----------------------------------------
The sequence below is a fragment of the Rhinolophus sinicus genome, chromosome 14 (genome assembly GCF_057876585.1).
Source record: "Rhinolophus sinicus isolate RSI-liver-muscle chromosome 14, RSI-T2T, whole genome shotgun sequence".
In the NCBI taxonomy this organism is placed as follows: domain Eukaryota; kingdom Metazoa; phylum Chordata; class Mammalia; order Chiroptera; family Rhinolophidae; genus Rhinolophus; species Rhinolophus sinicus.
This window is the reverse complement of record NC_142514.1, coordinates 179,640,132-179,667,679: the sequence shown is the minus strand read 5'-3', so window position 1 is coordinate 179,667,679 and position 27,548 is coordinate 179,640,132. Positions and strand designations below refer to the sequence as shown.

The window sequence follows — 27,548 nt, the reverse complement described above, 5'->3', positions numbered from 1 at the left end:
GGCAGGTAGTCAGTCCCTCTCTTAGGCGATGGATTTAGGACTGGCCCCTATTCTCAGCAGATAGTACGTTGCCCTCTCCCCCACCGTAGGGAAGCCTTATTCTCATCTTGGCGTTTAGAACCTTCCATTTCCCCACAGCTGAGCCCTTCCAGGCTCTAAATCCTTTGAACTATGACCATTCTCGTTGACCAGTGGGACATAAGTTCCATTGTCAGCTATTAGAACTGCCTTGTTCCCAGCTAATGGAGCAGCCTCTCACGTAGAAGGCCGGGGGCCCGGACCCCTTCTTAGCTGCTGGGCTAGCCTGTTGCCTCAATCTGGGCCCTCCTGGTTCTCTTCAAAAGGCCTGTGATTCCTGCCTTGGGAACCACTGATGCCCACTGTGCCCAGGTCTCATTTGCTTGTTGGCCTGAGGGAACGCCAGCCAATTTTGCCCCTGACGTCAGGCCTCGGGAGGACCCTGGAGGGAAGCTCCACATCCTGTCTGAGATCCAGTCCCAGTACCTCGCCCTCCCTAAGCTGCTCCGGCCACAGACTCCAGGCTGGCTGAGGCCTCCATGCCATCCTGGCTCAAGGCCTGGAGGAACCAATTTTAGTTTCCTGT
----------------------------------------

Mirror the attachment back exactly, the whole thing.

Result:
The sequence below is a fragment of the Rhinolophus sinicus genome, chromosome 14 (genome assembly GCF_057876585.1).
Source record: "Rhinolophus sinicus isolate RSI-liver-muscle chromosome 14, RSI-T2T, whole genome shotgun sequence".
In the NCBI taxonomy this organism is placed as follows: domain Eukaryota; kingdom Metazoa; phylum Chordata; class Mammalia; order Chiroptera; family Rhinolophidae; genus Rhinolophus; species Rhinolophus sinicus.
This window is the reverse complement of record NC_142514.1, coordinates 179,640,132-179,667,679: the sequence shown is the minus strand read 5'-3', so window position 1 is coordinate 179,667,679 and position 27,548 is coordinate 179,640,132. Positions and strand designations below refer to the sequence as shown.

The window sequence follows — 27,548 nt, the reverse complement described above, 5'->3', positions numbered from 1 at the left end:
GGCAGGTAGTCAGTCCCTCTCTTAGGCGATGGATTTAGGACTGGCCCCTATTCTCAGCAGATAGTACGTTGCCCTCTCCCCCACCGTAGGGAAGCCTTATTCTCATCTTGGCGTTTAGAACCTTCCATTTCCCCACAGCTGAGCCCTTCCAGGCTCTAAATCCTTTGAACTATGACCATTCTCGTTGACCAGTGGGACATAAGTTCCATTGTCAGCTATTAGAACTGCCTTGTTCCCAGCTAATGGAGCAGCCTCTCACGTAGAAGGCCGGGGGCCCGGACCCCTTCTTAGCTGCTGGGCTAGCCTGTTGCCTCAATCTGGGCCCTCCTGGTTCTCTTCAAAAGGCCTGTGATTCCTGCCTTGGGAACCACTGATGCCCACTGTGCCCAGGTCTCATTTGCTTGTTGGCCTGAGGGAACGCCAGCCAATTTTGCCCCTGACGTCAGGCCTCGGGAGGACCCTGGAGGGAAGCTCCACATCCTGTCTGAGATCCAGTCCCAGTACCTCGCCCTCCCTAAGCTGCTCCGGCCACAGACTCCAGGCTGGCTGAGGCCTCCATGCCATCCTGGCTCAAGGCCTGGAGGAACCAATTTTAGTTTCCTGT